Industry Standard switches up the menu constantly, so it’s hard to make a suggestion if it’s not on the menu a week later. That in mind, go for the atmosphere, the revolving flavors and a bartender that mentally transports you to the East Village.
The Giving Room is both yoga studio and health center in Southold. Their juices are guaranteed to give you the immunity boost you need- plus they’re delicious! Check out more here.
North Fork Roasting Company gives another kind of boost- caffeine- and only steps away from The Giving Room. While all of their drinks prove better than any Starbucks, their breakfast Waffle Egg Sammy is a home run hit. And make sure to say hello to the resident dog, Sinatra, who’s on most of the NoFoRoCo gear.
Love Lane Kitchen on Love Lane in Mattituck is the perfect breakfast nook (but they serve lunch & dinner too). For people watching, for a local feel and for filling plates. I’d recommend a meal but let’s go with the generic ‘gotta try them all.’
That’s the roundup of my Summer of Food. May your bellies be full and your taste buds satisfied.
Until next time [check back for 28 Reasons to FALL]- In Omnia Paratus!
A meal is much more than food on a plate, it’s an experience of the senses. The tastes of a rich wine, the tantalizing aroma of freshly prepared ingredients, the visually distinct surroundings, the chatter of good company and the satisfying feeling of placing your hands on your stomach after the final bite. Mmmmmm!
Jody LoMenzo understands this concept as she curates a dining experience of delicious detail. Her company, A Joyful Gathering, brings people together over individually crafted plates of food.
“I’ve always been a firm believer in bringing people together around a table. Enjoying a meal, enjoying the company, and creating a joyful gathering,” LoMenzo explained how she came up with the name of her latest business venture.
Upon moving to Virginia 28 years ago LoMenzo, a noted media professional, started to turn a hobby into a side business. With a full-time career and raising a daughter, preparing dinner for others in peoples personal homes became a creative outlet that was well received.
“Friends asked me to cook and to do their parties. I love entertaining, it’s a natural passion,” LoMenzo reminisced about growing up in Bellmore, a town on the south shore of Nassau County, with a family that had a love for food and Sunday dinners. “It’s my way of giving people an opportunity to take a break, breathe the air, sip the wine.”
Now, she has returned to her home grown roots on Long Island to serve the Hamptons community effortless entertaining directly in their homes.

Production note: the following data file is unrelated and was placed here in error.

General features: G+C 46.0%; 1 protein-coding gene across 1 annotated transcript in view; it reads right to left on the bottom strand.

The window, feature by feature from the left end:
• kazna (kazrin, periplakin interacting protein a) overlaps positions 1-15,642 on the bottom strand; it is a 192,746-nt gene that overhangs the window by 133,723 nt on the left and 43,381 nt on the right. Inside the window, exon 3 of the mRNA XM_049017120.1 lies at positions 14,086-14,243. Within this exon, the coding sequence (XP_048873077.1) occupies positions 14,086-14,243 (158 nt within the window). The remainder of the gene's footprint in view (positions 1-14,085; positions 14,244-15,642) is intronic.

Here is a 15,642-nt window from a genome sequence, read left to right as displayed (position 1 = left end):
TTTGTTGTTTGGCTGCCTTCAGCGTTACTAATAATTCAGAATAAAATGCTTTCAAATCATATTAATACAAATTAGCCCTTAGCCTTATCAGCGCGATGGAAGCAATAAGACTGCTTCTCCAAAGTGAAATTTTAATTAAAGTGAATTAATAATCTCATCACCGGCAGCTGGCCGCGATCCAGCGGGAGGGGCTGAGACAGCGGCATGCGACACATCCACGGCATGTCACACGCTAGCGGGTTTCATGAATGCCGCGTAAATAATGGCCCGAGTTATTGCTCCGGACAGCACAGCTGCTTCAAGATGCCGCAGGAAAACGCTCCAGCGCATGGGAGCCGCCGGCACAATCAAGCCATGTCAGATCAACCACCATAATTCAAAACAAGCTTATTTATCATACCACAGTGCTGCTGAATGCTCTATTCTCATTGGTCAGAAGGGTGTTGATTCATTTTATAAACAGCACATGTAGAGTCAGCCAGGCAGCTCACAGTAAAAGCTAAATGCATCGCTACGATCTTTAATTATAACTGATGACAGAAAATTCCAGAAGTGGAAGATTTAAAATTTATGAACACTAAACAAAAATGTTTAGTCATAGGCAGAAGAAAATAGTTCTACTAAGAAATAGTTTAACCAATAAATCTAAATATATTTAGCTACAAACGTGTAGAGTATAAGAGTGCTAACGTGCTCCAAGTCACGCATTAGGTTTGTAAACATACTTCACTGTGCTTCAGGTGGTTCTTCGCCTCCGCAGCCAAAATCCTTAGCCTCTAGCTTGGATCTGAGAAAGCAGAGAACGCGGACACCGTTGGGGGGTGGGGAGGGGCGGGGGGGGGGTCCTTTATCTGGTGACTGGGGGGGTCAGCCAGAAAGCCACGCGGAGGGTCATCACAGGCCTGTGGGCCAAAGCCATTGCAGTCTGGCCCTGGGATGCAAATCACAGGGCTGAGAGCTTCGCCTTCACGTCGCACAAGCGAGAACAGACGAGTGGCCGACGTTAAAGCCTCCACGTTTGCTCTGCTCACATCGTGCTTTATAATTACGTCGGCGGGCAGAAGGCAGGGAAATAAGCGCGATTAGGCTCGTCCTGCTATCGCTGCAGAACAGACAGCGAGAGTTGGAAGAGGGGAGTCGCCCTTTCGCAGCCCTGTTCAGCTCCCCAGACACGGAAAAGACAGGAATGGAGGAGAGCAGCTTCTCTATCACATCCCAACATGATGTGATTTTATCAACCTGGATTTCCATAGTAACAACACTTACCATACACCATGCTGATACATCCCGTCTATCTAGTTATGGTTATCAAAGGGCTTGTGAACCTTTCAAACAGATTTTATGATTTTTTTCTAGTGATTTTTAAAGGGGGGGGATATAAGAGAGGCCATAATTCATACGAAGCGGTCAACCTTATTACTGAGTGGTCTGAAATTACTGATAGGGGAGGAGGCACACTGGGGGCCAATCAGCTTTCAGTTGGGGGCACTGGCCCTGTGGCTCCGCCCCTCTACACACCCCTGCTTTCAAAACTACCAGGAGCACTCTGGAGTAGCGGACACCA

“I’m not a caterer in the sense I don’t do large scale, mass produced food. I am making food prepared to the menu, to the host’s wishes with my suggestions,” LoMenzo stated.
The relaxed lifestyle of the Hamptons, whether it’s full time or a weekend escape, brings to mind a sense of serenity. Like anywhere else, the idea of unpacking groceries and entertaining guests after a long work day brings additional stress. Between the deer, the darkness and the drinks, driving after an evening out can become treacherous. A Joyful Gathering fixes all of these issues in the most splendid way.
LoMenzo buys the groceries, cooks, serves and cleans, all directly in a clients home, a full circle service. She enjoys interacting with guests by making an appetizer or dessert together. She even offers cooking classes!
“One time I brought homemade pastry and the group of people helped peel, slice and cut apples into bowls with cinnamon and sugar, flour and spices. Groups of two paired off to make their own apple tarts for dessert. It was interesting the different shapes and sizes, it even turned into a funny competition.”
More than just personalized cooking, A Joyful Gathering includes an option for wine pairings. LoMenzo works with local wine merchants to taste the local grapes that compliment her dishes. She is also offering her services as an auction item at fund raising events. Her recent auction at Southampton Animal Shelter’s Spay-ghetti Dinner was a raving success!
Preparing food is an art form of the senses. However you choose to “come to the table and break bread” let it be ‘a joyful gathering.’ Cheers!
A Joyful Gathering is available solely on the east end right now, primarily on the South Fork. Brunch and dinner services are competitive to a restaurant, approximately $30-$50 a person depending on the ingredients used. In efforts to maximize the experience, buffet services are offered for 20 people or less, sit down meals for 10, and food and wine pairings a capacity of 12. All bookings must be made 10 days in advance.
Email Jody for more at firstname.lastname@example.org